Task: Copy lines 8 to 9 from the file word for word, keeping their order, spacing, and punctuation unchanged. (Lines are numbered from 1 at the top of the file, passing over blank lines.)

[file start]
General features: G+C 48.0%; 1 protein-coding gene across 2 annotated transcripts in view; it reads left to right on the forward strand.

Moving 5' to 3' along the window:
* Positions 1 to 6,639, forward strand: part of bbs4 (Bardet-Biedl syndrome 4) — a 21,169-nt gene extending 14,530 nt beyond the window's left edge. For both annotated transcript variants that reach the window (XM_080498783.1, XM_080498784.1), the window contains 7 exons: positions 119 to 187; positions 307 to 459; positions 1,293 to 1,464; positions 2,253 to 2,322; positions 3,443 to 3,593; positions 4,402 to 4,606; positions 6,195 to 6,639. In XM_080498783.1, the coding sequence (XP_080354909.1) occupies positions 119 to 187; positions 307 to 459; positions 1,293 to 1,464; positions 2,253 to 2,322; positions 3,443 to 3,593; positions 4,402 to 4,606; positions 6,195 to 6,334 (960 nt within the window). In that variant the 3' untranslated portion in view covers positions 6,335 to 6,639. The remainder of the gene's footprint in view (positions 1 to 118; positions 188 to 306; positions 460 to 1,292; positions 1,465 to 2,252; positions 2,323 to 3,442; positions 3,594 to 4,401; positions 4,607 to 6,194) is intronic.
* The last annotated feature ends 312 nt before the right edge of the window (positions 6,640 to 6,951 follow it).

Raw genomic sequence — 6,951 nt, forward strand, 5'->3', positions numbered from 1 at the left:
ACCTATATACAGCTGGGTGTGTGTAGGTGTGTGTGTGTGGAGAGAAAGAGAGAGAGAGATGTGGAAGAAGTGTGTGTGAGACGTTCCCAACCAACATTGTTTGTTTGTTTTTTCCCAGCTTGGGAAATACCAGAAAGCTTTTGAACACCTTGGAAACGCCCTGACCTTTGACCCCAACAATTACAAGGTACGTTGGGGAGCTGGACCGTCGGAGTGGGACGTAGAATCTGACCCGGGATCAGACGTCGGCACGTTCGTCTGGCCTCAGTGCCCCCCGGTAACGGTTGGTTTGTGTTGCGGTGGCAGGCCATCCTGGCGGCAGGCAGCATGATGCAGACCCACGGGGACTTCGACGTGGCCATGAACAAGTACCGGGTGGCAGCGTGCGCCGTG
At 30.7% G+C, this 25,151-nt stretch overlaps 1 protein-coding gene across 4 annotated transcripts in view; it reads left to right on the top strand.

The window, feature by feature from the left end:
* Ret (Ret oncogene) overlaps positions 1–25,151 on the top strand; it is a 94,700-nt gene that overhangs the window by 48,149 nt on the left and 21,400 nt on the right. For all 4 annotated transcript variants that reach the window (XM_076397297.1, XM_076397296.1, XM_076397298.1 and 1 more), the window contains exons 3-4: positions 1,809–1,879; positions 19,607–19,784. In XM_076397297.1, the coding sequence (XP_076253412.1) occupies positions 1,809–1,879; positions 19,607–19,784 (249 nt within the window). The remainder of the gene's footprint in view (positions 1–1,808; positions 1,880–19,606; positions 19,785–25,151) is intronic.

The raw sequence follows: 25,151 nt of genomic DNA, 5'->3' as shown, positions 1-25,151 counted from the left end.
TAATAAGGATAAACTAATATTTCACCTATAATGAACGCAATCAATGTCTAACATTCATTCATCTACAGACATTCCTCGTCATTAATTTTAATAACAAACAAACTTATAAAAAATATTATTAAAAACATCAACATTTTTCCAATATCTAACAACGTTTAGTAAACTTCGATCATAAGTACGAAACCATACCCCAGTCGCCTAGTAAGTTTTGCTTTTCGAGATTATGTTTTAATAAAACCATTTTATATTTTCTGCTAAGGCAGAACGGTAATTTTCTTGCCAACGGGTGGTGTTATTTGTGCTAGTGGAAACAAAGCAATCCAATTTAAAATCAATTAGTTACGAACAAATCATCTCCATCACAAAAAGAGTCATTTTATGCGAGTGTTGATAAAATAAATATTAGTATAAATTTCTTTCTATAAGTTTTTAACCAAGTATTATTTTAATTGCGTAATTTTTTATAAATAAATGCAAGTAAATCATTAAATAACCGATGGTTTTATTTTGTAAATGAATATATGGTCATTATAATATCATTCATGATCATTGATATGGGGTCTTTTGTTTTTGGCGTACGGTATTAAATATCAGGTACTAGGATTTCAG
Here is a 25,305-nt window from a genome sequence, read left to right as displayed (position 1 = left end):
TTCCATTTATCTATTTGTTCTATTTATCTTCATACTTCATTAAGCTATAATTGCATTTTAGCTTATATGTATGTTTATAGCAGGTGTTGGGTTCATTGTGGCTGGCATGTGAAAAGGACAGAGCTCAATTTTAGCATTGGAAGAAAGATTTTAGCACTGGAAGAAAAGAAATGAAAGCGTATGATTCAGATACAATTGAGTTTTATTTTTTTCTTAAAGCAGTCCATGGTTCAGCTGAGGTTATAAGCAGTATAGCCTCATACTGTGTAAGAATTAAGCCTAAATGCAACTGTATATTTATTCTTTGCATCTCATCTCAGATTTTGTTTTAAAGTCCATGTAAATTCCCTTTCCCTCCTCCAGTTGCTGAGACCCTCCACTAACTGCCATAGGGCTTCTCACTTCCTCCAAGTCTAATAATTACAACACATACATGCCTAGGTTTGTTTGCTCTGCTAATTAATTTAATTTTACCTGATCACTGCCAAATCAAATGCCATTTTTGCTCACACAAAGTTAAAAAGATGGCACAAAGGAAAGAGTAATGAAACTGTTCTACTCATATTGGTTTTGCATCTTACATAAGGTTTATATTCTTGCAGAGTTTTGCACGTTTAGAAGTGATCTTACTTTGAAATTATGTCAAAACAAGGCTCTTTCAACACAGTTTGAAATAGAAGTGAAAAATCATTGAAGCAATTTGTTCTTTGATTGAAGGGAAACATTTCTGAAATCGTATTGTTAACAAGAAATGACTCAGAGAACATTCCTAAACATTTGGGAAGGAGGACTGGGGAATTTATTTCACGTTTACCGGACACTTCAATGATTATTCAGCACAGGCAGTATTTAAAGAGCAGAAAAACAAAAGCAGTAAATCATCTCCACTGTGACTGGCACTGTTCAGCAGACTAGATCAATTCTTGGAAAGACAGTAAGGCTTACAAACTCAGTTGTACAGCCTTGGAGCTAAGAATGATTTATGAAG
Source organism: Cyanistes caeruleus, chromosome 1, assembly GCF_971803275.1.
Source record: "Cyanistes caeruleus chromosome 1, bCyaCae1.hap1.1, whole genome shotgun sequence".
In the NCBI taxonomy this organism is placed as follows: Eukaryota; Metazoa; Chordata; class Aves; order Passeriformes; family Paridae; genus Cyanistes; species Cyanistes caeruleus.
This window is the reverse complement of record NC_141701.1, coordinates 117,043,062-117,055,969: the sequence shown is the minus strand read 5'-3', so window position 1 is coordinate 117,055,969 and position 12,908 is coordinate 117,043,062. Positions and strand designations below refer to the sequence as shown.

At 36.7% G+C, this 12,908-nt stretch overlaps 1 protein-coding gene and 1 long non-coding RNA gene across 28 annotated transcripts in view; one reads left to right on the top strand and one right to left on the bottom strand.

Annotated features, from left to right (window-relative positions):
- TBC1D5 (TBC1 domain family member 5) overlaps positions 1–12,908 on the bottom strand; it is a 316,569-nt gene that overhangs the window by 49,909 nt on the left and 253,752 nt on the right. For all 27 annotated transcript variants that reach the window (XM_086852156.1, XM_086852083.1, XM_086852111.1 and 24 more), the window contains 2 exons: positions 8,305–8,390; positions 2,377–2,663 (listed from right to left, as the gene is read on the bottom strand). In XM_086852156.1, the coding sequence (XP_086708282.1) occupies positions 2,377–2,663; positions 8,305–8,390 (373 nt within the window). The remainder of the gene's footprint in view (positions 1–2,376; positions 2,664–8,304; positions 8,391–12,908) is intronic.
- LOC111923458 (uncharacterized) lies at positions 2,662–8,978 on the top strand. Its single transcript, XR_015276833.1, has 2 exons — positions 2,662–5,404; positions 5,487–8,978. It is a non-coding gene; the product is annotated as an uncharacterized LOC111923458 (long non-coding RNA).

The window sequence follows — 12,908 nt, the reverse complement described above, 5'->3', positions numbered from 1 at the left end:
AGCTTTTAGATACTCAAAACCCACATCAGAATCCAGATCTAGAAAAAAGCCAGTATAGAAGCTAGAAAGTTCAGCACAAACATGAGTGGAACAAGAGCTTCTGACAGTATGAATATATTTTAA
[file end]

The window, feature by feature from the left end:
* Ret (Ret oncogene) overlaps positions 1–25,151 on the top strand; it is a 94,700-nt gene that overhangs the window by 48,149 nt on the left and 21,400 nt on the right. For all 4 annotated transcript variants that reach the window (XM_076397297.1, XM_076397296.1, XM_076397298.1 and 1 more), the window contains exons 3-4: positions 1,809–1,879; positions 19,607–19,784. In XM_076397297.1, the coding sequence (XP_076253412.1) occupies positions 1,809–1,879; positions 19,607–19,784 (249 nt within the window). The remainder of the gene's footprint in view (positions 1–1,808; positions 1,880–19,606; positions 19,785–25,151) is intronic.